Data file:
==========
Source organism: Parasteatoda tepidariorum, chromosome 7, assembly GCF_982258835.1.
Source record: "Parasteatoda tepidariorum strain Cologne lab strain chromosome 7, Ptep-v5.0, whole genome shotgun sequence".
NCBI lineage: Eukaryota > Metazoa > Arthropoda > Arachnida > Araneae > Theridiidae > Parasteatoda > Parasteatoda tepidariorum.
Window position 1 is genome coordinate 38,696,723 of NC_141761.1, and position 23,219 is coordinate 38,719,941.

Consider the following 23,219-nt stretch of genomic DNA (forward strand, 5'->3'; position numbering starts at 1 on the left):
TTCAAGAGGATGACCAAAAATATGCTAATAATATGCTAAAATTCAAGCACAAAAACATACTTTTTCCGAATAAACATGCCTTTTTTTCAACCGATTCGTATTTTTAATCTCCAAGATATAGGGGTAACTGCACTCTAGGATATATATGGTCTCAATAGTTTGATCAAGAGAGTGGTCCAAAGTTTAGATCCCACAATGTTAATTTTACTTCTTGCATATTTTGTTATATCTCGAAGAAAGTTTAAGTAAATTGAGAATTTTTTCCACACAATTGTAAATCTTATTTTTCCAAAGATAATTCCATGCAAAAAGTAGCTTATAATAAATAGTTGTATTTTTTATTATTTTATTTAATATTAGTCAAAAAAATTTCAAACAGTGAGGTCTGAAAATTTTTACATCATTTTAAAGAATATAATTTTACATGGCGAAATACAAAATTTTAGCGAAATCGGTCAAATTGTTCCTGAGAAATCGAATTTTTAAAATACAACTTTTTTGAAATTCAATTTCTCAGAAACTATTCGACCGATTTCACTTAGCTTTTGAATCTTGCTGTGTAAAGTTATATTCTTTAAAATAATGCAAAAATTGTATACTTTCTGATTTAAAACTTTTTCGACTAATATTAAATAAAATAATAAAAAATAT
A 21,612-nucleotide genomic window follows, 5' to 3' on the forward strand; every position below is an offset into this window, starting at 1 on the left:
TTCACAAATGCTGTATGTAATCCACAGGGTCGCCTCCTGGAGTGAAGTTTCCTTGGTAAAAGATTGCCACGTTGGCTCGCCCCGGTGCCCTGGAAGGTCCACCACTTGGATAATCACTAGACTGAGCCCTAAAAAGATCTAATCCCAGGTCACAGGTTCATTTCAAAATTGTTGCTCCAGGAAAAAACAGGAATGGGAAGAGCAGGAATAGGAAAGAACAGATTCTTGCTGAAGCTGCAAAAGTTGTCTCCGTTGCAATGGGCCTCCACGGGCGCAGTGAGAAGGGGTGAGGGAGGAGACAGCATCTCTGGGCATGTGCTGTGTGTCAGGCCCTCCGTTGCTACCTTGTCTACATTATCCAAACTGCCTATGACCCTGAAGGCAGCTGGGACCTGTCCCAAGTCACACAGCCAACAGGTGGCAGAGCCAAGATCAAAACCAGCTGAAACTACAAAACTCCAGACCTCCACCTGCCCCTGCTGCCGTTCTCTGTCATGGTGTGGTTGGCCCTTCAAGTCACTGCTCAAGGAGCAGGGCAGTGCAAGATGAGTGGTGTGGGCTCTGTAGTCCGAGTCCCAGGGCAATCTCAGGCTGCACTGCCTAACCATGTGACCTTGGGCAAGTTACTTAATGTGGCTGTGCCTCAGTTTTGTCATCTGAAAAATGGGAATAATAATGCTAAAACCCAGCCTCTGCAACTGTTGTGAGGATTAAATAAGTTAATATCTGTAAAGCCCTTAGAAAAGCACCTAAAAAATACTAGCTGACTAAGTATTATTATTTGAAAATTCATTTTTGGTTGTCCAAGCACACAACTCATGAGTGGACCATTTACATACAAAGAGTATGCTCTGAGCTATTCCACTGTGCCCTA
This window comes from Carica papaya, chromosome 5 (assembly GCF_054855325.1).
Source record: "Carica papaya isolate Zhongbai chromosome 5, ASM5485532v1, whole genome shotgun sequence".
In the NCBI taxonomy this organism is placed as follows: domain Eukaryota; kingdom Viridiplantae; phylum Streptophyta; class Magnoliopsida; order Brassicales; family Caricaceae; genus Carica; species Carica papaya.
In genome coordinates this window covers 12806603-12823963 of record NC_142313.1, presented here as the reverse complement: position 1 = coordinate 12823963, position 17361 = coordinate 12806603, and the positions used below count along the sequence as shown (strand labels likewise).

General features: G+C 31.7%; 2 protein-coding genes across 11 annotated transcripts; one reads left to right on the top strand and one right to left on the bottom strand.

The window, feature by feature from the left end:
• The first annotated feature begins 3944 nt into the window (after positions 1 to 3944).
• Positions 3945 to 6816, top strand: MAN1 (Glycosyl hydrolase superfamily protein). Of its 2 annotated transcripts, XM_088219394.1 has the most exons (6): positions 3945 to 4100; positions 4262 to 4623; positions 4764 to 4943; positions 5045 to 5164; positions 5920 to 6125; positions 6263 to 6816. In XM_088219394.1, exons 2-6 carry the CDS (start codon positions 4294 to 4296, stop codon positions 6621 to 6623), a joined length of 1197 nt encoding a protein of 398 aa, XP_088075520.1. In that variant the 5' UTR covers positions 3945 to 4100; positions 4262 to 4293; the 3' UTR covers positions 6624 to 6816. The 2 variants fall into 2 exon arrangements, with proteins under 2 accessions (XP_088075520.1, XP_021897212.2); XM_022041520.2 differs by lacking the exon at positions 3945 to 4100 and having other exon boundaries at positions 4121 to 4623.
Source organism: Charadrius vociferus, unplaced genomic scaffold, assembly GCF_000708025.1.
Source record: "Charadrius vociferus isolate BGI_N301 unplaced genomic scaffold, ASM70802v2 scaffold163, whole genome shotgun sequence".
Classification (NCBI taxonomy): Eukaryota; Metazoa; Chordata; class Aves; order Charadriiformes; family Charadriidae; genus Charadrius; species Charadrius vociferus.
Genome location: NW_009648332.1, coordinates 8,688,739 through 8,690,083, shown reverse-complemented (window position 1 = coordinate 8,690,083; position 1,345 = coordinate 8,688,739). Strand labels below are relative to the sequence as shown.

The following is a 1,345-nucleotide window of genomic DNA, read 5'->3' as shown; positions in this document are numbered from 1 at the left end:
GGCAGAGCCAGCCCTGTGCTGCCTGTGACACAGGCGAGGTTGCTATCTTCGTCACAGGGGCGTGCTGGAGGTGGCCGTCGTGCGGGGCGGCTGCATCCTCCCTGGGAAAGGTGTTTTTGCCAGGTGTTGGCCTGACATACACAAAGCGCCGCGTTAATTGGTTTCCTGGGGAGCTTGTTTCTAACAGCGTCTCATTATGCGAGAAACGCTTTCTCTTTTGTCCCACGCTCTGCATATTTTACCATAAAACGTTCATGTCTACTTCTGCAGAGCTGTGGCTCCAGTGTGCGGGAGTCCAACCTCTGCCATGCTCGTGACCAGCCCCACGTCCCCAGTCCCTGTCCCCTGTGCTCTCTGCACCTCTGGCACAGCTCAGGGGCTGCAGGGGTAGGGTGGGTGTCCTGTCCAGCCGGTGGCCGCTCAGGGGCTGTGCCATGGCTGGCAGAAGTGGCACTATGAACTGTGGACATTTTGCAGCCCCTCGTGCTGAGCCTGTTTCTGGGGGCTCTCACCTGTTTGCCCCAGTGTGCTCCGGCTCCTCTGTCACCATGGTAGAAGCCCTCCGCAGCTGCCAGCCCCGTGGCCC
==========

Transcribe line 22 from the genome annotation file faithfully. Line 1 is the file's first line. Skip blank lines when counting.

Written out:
GGCAGAGCCAGCCCTGTGCTGCCTGTGACACAGGCGAGGTTGCTATCTTCGTCACAGGGGCGTGCTGGAGGTGGCCGTCGTGCGGGGCGGCTGCATCCTCCCTGGGAAAGGTGTTTTTGCCAGGTGTTGGCCTGACATACACAAAGCGCCGCGTTAATTGGTTTCCTGGGGAGCTTGTTTCTAACAGCGTCTCATTATGCGAGAAACGCTTTCTCTTTTGTCCCACGCTCTGCATATTTTACCATAAAACGTTCATGTCTACTTCTGCAGAGCTGTGGCTCCAGTGTGCGGGAGTCCAACCTCTGCCATGCTCGTGACCAGCCCCACGTCCCCAGTCCCTGTCCCCTGTGCTCTCTGCACCTCTGGCACAGCTCAGGGGCTGCAGGGGTAGGGTGGGTGTCCTGTCCAGCCGGTGGCCGCTCAGGGGCTGTGCCATGGCTGGCAGAAGTGGCACTATGAACTGTGGACATTTTGCAGCCCCTCGTGCTGAGCCTGTTTCTGGGGGCTCTCACCTGTTTGCCCCAGTGTGCTCCGGCTCCTCTGTCACCATGGTAGAAGCCCTCCGCAGCTGCCAGCCCCGTGGCCC